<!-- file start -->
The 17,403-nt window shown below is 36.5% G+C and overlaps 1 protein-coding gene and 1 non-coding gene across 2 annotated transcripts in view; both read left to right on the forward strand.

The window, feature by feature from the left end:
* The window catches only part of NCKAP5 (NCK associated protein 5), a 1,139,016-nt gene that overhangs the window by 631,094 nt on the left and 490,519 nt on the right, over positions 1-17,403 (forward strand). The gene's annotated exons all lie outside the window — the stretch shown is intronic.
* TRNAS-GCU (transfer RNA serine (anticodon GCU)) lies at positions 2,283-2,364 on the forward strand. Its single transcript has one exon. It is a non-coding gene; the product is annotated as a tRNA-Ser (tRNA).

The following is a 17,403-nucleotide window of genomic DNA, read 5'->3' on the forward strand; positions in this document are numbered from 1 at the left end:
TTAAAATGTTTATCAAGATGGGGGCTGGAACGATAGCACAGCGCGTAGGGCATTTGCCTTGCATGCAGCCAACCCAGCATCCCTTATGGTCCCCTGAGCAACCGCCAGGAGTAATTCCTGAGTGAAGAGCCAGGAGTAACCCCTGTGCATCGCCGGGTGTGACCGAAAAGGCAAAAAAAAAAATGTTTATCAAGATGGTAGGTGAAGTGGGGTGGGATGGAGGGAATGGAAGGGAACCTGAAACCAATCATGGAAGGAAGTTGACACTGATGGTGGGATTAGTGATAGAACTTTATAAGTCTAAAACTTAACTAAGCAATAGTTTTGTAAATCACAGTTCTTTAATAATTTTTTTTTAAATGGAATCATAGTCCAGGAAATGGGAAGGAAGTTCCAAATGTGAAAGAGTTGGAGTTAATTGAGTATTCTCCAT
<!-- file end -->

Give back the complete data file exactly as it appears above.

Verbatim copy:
The 17,403-nt window shown below is 36.5% G+C and overlaps 1 protein-coding gene and 1 non-coding gene across 2 annotated transcripts in view; both read left to right on the forward strand.

The window, feature by feature from the left end:
* The window catches only part of NCKAP5 (NCK associated protein 5), a 1,139,016-nt gene that overhangs the window by 631,094 nt on the left and 490,519 nt on the right, over positions 1-17,403 (forward strand). The gene's annotated exons all lie outside the window — the stretch shown is intronic.
* TRNAS-GCU (transfer RNA serine (anticodon GCU)) lies at positions 2,283-2,364 on the forward strand. Its single transcript has one exon. It is a non-coding gene; the product is annotated as a tRNA-Ser (tRNA).

The following is a 17,403-nucleotide window of genomic DNA, read 5'->3' on the forward strand; positions in this document are numbered from 1 at the left end:
TTAAAATGTTTATCAAGATGGGGGCTGGAACGATAGCACAGCGCGTAGGGCATTTGCCTTGCATGCAGCCAACCCAGCATCCCTTATGGTCCCCTGAGCAACCGCCAGGAGTAATTCCTGAGTGAAGAGCCAGGAGTAACCCCTGTGCATCGCCGGGTGTGACCGAAAAGGCAAAAAAAAAAATGTTTATCAAGATGGTAGGTGAAGTGGGGTGGGATGGAGGGAATGGAAGGGAACCTGAAACCAATCATGGAAGGAAGTTGACACTGATGGTGGGATTAGTGATAGAACTTTATAAGTCTAAAACTTAACTAAGCAATAGTTTTGTAAATCACAGTTCTTTAATAATTTTTTTTTAAATGGAATCATAGTCCAGGAAATGGGAAGGAAGTTCCAAATGTGAAAGAGTTGGAGTTAATTGAGTATTCTCCAT